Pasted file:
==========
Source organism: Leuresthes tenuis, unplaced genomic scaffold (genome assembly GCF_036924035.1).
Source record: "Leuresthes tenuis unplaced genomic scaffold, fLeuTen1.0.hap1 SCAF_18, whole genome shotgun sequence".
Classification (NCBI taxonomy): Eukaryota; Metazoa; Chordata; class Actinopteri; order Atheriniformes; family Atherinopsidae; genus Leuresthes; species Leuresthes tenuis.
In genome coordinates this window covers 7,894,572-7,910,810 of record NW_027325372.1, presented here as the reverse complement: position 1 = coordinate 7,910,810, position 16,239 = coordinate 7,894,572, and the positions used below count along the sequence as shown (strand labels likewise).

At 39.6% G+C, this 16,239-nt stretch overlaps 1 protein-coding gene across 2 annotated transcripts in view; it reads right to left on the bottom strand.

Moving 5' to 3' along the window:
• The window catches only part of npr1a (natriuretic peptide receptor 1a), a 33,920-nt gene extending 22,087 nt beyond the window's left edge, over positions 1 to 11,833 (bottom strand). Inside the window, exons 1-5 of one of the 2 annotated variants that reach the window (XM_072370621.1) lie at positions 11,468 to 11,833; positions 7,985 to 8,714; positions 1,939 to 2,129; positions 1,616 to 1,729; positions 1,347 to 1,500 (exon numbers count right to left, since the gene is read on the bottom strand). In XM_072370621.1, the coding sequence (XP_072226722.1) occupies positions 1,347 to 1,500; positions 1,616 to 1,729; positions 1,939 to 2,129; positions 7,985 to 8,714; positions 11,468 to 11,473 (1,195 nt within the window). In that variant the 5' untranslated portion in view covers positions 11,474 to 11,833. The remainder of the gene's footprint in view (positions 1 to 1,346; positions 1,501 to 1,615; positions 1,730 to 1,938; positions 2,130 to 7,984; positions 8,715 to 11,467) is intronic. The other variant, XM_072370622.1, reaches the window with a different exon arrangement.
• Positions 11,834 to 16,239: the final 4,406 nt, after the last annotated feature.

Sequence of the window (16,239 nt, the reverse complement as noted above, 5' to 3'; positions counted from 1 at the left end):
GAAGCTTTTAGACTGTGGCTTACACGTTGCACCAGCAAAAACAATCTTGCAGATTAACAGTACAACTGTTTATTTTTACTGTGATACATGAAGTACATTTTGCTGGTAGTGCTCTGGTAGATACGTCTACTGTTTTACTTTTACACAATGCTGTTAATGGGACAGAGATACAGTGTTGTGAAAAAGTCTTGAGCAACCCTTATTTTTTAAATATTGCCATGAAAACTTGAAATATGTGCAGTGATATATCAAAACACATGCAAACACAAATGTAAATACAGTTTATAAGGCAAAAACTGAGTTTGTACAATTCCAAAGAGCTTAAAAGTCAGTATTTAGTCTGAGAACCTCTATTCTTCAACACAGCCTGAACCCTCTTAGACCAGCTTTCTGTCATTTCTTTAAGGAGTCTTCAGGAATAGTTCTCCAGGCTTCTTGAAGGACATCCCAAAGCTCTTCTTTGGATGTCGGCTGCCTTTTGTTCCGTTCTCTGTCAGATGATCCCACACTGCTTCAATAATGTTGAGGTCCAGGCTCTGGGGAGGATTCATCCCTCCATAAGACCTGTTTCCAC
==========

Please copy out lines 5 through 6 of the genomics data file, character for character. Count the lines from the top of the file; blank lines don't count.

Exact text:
At 39.6% G+C, this 16,239-nt stretch overlaps 1 protein-coding gene across 2 annotated transcripts in view; it reads right to left on the bottom strand.

Moving 5' to 3' along the window: